Nicknamed “the beast” for his quirky pose before races, he took silver behind compatriot Usain Bolt at London 2012.

He plans to retire from the track at 29 and switch to cricket, though he joked he is already “good enough to make England’s team”.

Surrey batsman Kevin Pietersen – recently axed by England – tweeted Blake: “There is a batting slot at number four in England side for you! I’d be happy for you to take it…#BeastTheBall”

Bolt has also talked of switching sports after hanging up his track spikes, saying he “has the skills” to play for Manchester United, while the coach of the Jamaican national football team, Winfried Schaefer, isreportedly interested in using the world’s fastest man. 

“I love cricket more than I love athletics,” said Blake during a visit to Lords in August. “I practise at home because I have a bowling machine, which I set to 90mph because I like the speed.”

Yorkshire, however, could face competition for his signature, with Australian side Sydney Sixers previously expressing an interestin his services.

“If he can do what he says he can do – and I have no reason to disbelieve him – Yohan would be a marquee player for me to sign,” said Sixers chief executive Stuart Clark.

Blake could compete at the Commonwealth Games in Glasgow this summer, although he remains undecided as to whether he will take part in the event for the first time.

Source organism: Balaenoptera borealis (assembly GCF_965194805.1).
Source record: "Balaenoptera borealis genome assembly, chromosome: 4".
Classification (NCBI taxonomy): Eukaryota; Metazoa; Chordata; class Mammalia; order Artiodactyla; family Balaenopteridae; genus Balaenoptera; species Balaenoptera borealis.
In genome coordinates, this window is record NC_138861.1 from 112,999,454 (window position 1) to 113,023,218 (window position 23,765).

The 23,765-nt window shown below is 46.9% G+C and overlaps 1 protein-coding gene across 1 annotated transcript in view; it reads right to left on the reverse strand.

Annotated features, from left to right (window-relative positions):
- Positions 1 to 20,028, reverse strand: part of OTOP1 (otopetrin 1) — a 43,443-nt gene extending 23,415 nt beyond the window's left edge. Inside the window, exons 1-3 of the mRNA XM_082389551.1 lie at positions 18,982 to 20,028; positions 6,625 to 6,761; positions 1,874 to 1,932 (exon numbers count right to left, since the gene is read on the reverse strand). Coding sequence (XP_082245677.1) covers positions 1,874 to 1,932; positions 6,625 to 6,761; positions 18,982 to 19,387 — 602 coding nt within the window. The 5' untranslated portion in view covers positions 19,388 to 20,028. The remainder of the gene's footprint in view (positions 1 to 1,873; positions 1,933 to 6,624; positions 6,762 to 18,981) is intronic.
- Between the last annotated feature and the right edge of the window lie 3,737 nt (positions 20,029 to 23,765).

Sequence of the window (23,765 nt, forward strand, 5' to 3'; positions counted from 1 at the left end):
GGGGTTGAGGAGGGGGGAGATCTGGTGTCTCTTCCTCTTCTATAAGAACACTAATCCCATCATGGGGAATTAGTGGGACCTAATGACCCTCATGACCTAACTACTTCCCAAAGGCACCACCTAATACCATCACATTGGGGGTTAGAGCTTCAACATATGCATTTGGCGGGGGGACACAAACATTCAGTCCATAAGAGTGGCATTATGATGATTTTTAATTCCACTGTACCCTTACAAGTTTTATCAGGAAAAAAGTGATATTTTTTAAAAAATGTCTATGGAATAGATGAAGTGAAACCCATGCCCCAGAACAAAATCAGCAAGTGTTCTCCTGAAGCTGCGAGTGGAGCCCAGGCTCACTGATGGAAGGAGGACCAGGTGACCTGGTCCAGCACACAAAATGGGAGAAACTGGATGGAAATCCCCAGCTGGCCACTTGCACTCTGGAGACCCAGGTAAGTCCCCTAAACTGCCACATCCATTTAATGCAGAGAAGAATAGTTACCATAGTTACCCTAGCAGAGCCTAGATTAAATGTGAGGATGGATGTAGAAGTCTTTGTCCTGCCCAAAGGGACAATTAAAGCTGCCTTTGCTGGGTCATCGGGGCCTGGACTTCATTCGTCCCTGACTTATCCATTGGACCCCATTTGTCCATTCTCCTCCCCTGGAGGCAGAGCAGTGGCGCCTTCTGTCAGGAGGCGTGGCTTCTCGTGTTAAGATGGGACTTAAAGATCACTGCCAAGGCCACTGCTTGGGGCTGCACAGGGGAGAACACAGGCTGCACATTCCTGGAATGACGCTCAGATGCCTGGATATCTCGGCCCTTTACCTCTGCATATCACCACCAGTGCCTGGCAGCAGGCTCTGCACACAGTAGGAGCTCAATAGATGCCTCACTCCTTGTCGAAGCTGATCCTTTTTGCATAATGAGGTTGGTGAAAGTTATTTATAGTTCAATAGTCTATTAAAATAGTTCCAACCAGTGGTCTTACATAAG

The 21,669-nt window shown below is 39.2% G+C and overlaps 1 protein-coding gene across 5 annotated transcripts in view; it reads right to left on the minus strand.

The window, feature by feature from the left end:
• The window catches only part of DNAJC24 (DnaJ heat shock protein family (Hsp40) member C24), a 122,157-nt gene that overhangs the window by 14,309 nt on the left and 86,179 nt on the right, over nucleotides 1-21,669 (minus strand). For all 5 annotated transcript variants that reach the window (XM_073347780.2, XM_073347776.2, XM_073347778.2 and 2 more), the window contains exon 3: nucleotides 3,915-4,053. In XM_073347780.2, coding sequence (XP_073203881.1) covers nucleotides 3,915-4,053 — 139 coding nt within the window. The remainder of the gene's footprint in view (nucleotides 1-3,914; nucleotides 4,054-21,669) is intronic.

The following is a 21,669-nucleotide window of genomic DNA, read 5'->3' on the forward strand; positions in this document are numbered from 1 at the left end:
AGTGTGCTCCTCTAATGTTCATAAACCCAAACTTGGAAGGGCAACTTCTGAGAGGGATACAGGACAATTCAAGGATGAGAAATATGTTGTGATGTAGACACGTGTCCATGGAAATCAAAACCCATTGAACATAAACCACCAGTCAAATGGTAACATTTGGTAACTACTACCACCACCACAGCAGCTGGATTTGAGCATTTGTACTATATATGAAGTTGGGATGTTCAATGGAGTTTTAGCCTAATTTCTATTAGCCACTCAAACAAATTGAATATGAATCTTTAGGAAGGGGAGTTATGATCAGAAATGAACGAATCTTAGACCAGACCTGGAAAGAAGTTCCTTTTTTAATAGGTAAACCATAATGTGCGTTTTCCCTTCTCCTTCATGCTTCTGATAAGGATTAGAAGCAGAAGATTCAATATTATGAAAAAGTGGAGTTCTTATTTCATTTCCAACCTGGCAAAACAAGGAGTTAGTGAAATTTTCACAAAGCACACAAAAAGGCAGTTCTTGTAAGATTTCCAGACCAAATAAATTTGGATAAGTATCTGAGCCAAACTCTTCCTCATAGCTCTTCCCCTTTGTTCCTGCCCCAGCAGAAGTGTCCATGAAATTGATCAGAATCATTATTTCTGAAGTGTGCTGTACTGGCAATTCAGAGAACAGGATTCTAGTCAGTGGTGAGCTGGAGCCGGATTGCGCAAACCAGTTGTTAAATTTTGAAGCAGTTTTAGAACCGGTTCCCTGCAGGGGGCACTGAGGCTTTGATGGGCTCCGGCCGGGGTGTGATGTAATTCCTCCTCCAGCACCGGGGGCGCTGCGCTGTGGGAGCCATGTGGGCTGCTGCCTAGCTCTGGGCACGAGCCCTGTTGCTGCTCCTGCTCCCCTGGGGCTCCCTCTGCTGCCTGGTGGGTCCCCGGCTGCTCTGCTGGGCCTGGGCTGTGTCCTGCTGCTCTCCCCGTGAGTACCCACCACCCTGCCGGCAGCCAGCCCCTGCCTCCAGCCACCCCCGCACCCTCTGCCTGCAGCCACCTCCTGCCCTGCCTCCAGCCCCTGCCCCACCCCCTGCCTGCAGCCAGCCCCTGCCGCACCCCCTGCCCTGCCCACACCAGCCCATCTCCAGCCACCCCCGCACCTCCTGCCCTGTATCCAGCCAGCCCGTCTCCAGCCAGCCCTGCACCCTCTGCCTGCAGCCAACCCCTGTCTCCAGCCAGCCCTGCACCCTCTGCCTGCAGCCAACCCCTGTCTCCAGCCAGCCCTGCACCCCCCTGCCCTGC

He will run in the United Kingdom for the first time since London 2012 when he competes over 150m at the Great City Games in Manchester  this weekend. Full coverage on BBC One from 13:15 BST.

Yohan ‘The Beast’ Blake: ‘I’ve learned a lot from Michael Jackson’

Friday, May 16th, 2014

Athletes are often obsessives, clinging to the comfort of a repetitive routine like a warm, cosy blanket. It perhaps explains why Yohan Blake listens to Michael Jackson over and over again. Time after time. Day in, day out.

But on closer inspection, deeper reasons emerge as to why the King of Pop has had such an influence on the Jamaican sprinter who aspires to become the king of the track, and it is not just about the music.

It is about emulating the singer’s wider vision of the world: wanting to make a change, to help those less fortunate than himself; to give them a chance, to give them hope. Admittedly, Jackson’s songs and dancing aren’t bad, either.

The numbers of the Beast

Yohan Blake
  • 60m: 6.75 secs, New York 2008
  • 100m: 9.69 secs, Lausanne 2012
  • 200m: 19.26 secs, Brussels 2011
  • 400m: 46.49 secs, Kingston 2012

Three years ago Blake, now 24, became the youngest 100m world champion in history, establishing himself as a potential superstar and as Usain Bolt’s only genuine rival for double sprinting gold in London 2012.